|Icy Inverts 2004|
|Daily Journal of the R/V Laurence M. Gould|
|Dec. 12, 2004 --- Position Lat/Long: S065° 16.975 W067° 05.712 (midnight) |
[Wind: 1-2kn / Air Temp: -0.9C / Wind Chill: -0.9C /Depth: 696m / Seas 0 ft]
|The cycle du jour continues (with minor shuffling here and there), in the usual order of: CTD measurements, Tucker Trawls, Dive Ops, Plankton Tows, Smith-MacIntyre grabs, and Blake or Benthic Sled Trawls. One leads the decision as to how to approach the next.|| Photo1 || |
It is no small task, keeping all of these plates spinning and being sure to come home with as much sample and data as could possibly be needed for the next year and a half (Salp team comes to Antarctica again in February of 2006, Benthic group comes again in July of that year). There’s no, “Oops! Just one more thing…” once you start crossing the Drake Passage! As you can imagine, it is a huge job getting these cruises together, and shipping all of the equipment and supplies to Southern Chile in advance of loading the ship and crew. I am so impressed by the coordination and attention to detail. Some individuals of the group have done this many times, and see it as ‘no big deal’, but as a first-timer, believe me, these people are masterful at what they do. And to come onto the ship with a pack of individuals doing what they do with skill and schedules of their own – it’s like a well-oiled machine, all personalities aside and business first. (I have a feeling this is why the Palmer Station stop is left until the end, but I’ll have to wait until Friday to see how that pans out.)
Ken Halanych, as I said before, is the Chief Scientist of the cruise, and every detail in scheduling sampling stops runs through him and is worked out with the Captain and the Mates or helmsmen. Ken meets regularly on the Bridge, logically, because that’s where the navigational charts are, and it is all plotted on those big maps up there. [See Image] “X” marks the spot is as true today for these Pirates of Science as it was in the past with the “Aaaaargh, Matey” pirates of yore. (A few pieces of eight coming up with those benthic tows would be much appreciated, though, wouldn’t they, Ken?) Our stops are marked with X’s and numbers, a new number given for each Research Station. As of this writing, we have had nearly 80 stations. There will likely be over 100 by the time we’re back at Punta Arenas.
As for the weather, we’ve had another beautiful, flat calm evening. Lucky for us, we also have crystal clear skies, which makes for beautiful sunsets and sunrises down here (and they’re about an hour an a half apart!). Tonight was special, though, and a few ‘flash watchers’ were ready for it. Many of us have heard of the infamous ‘green flash’ that supposedly follows a clear sunset. Songs have been written and bars have been named for them. But do you know if they are real or just legend? Wehhhhhhllll, we have a winner with REAL tonight, folks!! It was not just the idle claims of sleep-drunk scope-focused no-life scientists who want to be heard in the real world, it really happened!! And there is a good reason that it is so likely to bee seen in the latitudes of the Southern Ocean – the sunsets and sunrises linger longer down here!! Modus operandi. Corpus delecti. Whatever it is, the method and opportunity are there.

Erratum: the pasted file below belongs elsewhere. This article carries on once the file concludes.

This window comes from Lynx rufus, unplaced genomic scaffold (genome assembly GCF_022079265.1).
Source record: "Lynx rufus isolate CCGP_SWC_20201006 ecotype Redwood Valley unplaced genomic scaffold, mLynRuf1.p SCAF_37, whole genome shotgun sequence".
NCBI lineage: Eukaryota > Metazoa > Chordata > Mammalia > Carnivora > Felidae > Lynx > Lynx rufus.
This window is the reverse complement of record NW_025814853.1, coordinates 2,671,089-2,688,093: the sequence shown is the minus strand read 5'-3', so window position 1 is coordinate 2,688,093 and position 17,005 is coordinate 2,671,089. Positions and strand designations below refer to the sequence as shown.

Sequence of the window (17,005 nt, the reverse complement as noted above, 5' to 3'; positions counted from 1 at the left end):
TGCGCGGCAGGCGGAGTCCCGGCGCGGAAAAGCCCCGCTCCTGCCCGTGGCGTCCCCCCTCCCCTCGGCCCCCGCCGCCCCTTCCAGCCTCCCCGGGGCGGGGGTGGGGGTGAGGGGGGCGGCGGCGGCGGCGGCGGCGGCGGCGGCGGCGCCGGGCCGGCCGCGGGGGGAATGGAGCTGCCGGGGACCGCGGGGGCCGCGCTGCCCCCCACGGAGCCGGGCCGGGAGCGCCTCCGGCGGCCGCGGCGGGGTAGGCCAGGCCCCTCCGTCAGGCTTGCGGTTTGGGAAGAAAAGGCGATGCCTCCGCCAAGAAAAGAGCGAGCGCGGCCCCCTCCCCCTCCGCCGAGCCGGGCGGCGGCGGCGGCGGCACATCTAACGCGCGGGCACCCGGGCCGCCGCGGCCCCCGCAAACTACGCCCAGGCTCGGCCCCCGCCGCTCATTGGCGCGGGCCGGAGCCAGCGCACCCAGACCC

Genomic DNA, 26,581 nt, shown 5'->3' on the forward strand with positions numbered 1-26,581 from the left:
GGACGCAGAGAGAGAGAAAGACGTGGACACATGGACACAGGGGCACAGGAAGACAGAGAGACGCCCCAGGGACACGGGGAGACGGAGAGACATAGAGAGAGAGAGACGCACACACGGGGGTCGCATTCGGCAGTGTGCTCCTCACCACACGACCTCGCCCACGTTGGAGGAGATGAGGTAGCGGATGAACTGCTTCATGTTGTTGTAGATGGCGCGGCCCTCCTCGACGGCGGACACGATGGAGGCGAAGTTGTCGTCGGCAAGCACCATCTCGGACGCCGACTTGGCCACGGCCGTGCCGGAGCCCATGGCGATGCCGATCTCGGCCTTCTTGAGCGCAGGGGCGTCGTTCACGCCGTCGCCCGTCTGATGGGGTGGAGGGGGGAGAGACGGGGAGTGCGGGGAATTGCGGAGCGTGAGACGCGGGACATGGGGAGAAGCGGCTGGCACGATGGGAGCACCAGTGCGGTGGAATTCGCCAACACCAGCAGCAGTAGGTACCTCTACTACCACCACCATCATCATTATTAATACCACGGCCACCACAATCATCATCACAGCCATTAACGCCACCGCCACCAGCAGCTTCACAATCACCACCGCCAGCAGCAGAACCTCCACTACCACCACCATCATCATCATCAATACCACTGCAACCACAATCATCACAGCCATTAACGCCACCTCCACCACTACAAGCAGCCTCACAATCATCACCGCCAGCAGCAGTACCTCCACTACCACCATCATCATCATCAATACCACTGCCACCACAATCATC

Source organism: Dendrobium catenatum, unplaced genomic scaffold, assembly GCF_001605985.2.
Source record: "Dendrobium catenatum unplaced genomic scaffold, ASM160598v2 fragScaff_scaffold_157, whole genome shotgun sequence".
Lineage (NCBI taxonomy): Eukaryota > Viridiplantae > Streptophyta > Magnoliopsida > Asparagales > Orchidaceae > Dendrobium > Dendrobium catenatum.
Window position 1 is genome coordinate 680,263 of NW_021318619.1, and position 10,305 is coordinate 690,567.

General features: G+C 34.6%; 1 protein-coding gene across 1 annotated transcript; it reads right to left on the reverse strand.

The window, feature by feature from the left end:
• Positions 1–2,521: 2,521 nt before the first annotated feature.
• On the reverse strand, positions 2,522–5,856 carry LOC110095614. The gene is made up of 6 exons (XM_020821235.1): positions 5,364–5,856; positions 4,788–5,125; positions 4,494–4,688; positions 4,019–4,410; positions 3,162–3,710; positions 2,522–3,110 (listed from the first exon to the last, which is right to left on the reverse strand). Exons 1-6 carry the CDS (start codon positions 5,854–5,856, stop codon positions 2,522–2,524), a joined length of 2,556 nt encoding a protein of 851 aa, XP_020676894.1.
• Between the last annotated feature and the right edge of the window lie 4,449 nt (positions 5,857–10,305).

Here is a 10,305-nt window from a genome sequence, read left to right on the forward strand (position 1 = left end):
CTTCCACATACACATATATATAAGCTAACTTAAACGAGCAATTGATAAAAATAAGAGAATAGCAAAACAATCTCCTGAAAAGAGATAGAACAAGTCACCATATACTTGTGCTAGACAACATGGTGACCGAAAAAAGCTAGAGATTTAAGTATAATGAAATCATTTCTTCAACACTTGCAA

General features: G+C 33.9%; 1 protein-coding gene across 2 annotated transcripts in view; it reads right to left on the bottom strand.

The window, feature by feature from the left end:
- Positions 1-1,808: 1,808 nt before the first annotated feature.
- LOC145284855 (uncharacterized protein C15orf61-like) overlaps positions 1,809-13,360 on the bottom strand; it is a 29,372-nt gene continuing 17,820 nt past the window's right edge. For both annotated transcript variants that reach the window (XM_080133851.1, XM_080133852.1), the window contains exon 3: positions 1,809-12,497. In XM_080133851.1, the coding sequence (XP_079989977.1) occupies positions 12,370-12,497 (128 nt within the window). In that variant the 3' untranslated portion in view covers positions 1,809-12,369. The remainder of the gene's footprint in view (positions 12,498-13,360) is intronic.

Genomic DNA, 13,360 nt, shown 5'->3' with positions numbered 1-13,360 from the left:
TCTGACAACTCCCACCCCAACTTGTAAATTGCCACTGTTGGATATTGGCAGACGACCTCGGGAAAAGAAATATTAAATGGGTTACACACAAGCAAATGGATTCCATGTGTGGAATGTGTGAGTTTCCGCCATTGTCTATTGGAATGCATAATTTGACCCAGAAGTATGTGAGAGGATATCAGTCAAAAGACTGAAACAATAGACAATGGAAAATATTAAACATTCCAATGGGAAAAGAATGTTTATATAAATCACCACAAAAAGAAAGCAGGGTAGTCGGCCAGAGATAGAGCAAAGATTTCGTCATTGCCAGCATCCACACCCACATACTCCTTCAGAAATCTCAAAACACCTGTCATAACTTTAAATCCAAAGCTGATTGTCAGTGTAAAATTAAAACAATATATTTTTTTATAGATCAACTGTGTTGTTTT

Here’s the summary of the rationale for the green flash phenomenon as described in the Discovery Books “Explore Your World” handbook on Weather, 1999.
The “Green Flash” is the brilliant greenish coloration seen on the horizon, just above the rising or setting sun. The best conditions include a low, flat horizon, especially the ocean surface, and a clear sky (Bingo, Bingo and Bing-GO!). When the sun passes through the earth’s atmosphere, its light rays are refracted by dust particles creating a spectrum of colors (though some would argue that “clear” means clear and there must be no dust particles. We’ll have to do Prisms and the Bending of Light another day. Sun’s rays bend very nicely on a dusty prism in my house, thank you very much.). As the sun sets, those colors slip below the horizon too, starting at the red end of the spectrum. Green is the last in the series (not blue – blue particles are scattered, probably due to the blue in the sky or the ocean). In polar regions (do I hear a fourth Bingo???), more than a flash may be seen, because the sunsets and sunrises linger. (In 1929, Admiral Byrd’s expedition to Little America reportedly saw a green flash that lingered 30 minutes. Ironic that it should last longer than Little America did, is it not?)
And so, the Catch of the Day goes to Ken Halanych for his untouched photo of the Green Flash seen on this date, 12 December 2004. As for the people in Key West who are still waiting, keep pumping down those Margueritas, folks, ‘cuz we’ve seen the Real Deal here in Antarctica!!!
We are steaming off the Briscoe Islands of Renaud, Lavoisier and Watkins, heading for the Matha Strait and the Antarctic Circle. Will we make it? …….